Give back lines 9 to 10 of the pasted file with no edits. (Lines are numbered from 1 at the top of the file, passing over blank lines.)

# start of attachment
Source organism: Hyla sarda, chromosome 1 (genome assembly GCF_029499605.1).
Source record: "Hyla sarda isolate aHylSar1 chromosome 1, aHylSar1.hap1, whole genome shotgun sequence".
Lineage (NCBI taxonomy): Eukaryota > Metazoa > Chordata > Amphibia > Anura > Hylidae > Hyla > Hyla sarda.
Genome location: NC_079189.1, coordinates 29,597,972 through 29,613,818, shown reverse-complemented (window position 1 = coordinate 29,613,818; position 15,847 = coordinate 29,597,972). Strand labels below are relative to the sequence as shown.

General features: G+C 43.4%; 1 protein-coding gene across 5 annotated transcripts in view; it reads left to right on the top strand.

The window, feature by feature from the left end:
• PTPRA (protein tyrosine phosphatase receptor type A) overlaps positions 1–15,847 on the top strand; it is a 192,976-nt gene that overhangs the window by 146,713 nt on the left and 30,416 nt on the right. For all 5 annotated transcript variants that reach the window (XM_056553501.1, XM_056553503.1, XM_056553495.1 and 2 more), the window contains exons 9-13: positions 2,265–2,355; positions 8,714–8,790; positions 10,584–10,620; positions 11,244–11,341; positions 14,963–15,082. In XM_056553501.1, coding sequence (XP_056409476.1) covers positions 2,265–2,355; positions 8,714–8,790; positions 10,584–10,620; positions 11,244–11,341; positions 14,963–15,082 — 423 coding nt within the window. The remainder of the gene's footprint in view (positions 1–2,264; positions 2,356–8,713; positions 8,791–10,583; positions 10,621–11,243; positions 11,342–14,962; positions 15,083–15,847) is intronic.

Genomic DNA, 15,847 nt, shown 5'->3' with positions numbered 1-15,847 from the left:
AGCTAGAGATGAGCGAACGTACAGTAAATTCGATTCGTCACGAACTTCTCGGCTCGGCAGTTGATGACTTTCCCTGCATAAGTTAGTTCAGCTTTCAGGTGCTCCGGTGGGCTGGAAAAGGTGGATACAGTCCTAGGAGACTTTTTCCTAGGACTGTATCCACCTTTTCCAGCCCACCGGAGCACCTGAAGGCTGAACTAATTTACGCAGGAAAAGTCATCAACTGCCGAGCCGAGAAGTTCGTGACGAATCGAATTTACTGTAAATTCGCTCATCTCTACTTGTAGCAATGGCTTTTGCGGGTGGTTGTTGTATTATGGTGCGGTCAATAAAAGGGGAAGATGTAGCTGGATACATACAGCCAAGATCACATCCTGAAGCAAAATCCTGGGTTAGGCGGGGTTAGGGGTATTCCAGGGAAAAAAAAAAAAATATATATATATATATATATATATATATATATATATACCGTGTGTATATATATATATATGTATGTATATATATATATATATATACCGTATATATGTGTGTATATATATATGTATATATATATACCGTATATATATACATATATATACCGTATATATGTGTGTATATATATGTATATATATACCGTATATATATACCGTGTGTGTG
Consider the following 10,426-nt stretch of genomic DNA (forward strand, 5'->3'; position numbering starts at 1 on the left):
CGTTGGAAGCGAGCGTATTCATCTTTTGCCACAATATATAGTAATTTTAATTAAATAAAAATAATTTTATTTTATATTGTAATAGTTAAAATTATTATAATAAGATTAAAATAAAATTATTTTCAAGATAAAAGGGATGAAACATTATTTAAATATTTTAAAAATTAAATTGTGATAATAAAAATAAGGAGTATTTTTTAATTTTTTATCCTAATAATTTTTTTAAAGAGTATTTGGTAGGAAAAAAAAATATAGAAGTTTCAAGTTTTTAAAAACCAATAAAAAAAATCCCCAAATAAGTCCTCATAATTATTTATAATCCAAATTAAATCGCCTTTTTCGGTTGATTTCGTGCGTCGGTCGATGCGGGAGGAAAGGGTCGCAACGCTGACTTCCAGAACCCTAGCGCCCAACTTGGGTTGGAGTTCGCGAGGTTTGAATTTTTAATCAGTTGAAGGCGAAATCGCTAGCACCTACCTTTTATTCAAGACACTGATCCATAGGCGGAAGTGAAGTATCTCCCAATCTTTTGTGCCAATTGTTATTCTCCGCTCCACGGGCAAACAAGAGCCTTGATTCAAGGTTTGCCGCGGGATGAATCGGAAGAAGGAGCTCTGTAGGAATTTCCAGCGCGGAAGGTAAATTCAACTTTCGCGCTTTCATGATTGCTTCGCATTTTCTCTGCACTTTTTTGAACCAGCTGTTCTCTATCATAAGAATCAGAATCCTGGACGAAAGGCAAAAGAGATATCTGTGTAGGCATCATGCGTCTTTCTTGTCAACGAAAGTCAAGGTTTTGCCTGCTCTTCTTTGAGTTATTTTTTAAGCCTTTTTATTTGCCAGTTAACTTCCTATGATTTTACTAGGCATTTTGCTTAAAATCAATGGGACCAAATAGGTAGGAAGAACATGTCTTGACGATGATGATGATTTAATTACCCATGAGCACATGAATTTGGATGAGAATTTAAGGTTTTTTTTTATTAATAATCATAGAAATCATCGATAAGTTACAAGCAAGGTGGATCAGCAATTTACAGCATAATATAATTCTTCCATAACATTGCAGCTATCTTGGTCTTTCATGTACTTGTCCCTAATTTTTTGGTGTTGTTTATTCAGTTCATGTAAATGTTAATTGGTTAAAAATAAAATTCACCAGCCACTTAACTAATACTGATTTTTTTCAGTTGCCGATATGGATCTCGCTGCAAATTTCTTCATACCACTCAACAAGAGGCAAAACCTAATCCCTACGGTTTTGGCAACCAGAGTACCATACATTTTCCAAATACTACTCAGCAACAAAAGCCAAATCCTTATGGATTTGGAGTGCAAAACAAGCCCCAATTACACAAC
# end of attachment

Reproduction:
AGCTAGAGATGAGCGAACGTACAGTAAATTCGATTCGTCACGAACTTCTCGGCTCGGCAGTTGATGACTTTCCCTGCATAAGTTAGTTCAGCTTTCAGGTGCTCCGGTGGGCTGGAAAAGGTGGATACAGTCCTAGGAGACTTTTTCCTAGGACTGTATCCACCTTTTCCAGCCCACCGGAGCACCTGAAGGCTGAACTAATTTACGCAGGAAAAGTCATCAACTGCCGAGCCGAGAAGTTCGTGACGAATCGAATTTACTGTAAATTCGCTCATCTCTACTTGTAGCAATGGCTTTTGCGGGTGGTTGTTGTATTATGGTGCGGTCAATAAAAGGGGAAGATGTAGCTGGATACATACAGCCAAGATCACATCCTGAAGCAAAATCCTGGGTTAGGCGGGGTTAGGGGTATTCCAGGGAAAAAAAAAAAAATATATATATATATATATATATATATATATATATATACCGTGTGTATATATATATATATGTATGTATATATATATATATATATACCGTATATATGTGTGTATATATATATGTATATATATATACCGTATATATATACATATATATACCGTATATATGTGTGTATATATATGTATATATATACCGTATATATATACCGTGTGTGTG
Consider the following 10,426-nt stretch of genomic DNA (forward strand, 5'->3'; position numbering starts at 1 on the left):